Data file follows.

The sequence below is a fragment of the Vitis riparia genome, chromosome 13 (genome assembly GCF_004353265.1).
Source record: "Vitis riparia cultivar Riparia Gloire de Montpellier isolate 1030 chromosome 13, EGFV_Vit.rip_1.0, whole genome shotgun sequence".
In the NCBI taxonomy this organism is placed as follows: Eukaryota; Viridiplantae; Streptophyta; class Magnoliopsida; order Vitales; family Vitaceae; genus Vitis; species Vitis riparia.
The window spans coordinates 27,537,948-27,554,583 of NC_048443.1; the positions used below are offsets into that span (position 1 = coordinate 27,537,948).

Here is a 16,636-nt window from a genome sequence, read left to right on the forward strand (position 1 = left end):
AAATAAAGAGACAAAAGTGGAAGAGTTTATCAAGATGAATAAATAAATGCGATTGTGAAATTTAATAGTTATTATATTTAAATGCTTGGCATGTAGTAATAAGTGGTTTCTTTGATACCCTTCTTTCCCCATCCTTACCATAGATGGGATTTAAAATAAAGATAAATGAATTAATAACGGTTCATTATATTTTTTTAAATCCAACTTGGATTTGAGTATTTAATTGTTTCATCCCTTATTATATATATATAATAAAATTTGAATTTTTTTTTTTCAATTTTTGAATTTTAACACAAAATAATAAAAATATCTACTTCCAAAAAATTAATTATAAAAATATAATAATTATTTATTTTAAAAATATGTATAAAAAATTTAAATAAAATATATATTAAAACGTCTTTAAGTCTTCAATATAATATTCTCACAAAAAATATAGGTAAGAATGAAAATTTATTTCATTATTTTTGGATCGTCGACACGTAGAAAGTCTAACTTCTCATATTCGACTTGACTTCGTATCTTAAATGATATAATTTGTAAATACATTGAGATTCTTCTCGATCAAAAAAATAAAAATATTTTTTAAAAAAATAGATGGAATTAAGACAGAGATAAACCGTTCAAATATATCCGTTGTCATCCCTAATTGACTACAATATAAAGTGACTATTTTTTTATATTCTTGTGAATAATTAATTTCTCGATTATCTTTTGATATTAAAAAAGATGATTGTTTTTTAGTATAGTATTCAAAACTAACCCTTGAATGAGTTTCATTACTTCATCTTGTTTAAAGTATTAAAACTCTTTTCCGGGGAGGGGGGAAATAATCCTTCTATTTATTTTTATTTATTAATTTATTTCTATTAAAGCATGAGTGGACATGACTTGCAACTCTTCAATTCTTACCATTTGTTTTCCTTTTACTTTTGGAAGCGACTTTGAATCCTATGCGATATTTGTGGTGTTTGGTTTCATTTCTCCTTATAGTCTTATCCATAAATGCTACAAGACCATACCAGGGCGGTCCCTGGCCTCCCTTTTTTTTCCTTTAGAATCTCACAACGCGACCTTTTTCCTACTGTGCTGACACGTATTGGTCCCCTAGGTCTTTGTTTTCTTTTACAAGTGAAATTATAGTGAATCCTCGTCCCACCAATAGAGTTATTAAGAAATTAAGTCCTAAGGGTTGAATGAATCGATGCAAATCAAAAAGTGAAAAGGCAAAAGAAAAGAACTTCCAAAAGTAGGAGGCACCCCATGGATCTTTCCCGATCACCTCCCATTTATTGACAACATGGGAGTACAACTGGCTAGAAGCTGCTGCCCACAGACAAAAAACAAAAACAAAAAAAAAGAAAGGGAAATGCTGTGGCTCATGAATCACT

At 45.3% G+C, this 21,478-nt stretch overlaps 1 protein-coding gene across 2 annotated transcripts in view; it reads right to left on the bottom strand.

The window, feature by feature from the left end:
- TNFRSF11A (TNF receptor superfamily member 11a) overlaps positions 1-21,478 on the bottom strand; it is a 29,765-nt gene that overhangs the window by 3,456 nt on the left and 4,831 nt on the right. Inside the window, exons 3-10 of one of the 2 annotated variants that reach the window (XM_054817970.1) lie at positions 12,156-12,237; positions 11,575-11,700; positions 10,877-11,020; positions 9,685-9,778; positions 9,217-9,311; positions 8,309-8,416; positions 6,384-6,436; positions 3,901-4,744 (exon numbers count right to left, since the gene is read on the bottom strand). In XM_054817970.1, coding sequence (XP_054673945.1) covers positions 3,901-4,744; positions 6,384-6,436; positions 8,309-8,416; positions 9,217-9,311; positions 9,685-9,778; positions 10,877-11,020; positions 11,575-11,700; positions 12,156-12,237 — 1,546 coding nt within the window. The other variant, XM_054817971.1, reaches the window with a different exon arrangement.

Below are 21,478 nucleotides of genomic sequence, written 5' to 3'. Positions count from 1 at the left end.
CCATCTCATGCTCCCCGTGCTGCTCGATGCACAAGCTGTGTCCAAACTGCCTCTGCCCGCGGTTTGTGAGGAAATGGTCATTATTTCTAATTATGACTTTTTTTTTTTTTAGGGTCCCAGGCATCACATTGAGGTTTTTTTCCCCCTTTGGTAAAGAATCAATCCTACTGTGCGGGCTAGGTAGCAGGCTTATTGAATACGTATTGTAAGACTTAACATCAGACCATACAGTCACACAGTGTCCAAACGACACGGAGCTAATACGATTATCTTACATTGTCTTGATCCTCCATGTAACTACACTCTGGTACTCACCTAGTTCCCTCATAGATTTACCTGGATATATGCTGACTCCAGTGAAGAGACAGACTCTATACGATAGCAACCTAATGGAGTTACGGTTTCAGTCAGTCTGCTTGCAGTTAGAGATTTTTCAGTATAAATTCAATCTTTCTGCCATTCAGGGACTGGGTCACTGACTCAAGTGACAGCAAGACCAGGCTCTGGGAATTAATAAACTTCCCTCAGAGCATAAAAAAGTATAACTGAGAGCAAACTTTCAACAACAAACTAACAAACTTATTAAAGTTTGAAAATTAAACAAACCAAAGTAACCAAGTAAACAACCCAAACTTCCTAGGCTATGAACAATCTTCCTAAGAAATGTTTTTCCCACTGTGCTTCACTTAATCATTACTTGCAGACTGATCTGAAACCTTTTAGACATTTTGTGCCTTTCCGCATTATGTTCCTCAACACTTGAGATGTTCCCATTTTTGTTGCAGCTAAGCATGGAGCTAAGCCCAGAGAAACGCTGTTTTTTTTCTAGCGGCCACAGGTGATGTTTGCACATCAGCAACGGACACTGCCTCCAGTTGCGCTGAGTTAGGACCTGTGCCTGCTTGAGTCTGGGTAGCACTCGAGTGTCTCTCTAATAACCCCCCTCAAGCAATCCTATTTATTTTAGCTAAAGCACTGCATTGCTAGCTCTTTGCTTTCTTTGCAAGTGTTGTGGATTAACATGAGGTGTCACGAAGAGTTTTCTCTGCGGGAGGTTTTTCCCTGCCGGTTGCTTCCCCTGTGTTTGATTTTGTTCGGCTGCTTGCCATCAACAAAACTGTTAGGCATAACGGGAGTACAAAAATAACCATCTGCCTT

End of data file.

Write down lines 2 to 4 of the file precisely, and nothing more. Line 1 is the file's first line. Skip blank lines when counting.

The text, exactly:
Source record: "Vitis riparia cultivar Riparia Gloire de Montpellier isolate 1030 chromosome 13, EGFV_Vit.rip_1.0, whole genome shotgun sequence".
In the NCBI taxonomy this organism is placed as follows: Eukaryota; Viridiplantae; Streptophyta; class Magnoliopsida; order Vitales; family Vitaceae; genus Vitis; species Vitis riparia.
The window spans coordinates 27,537,948-27,554,583 of NC_048443.1; the positions used below are offsets into that span (position 1 = coordinate 27,537,948).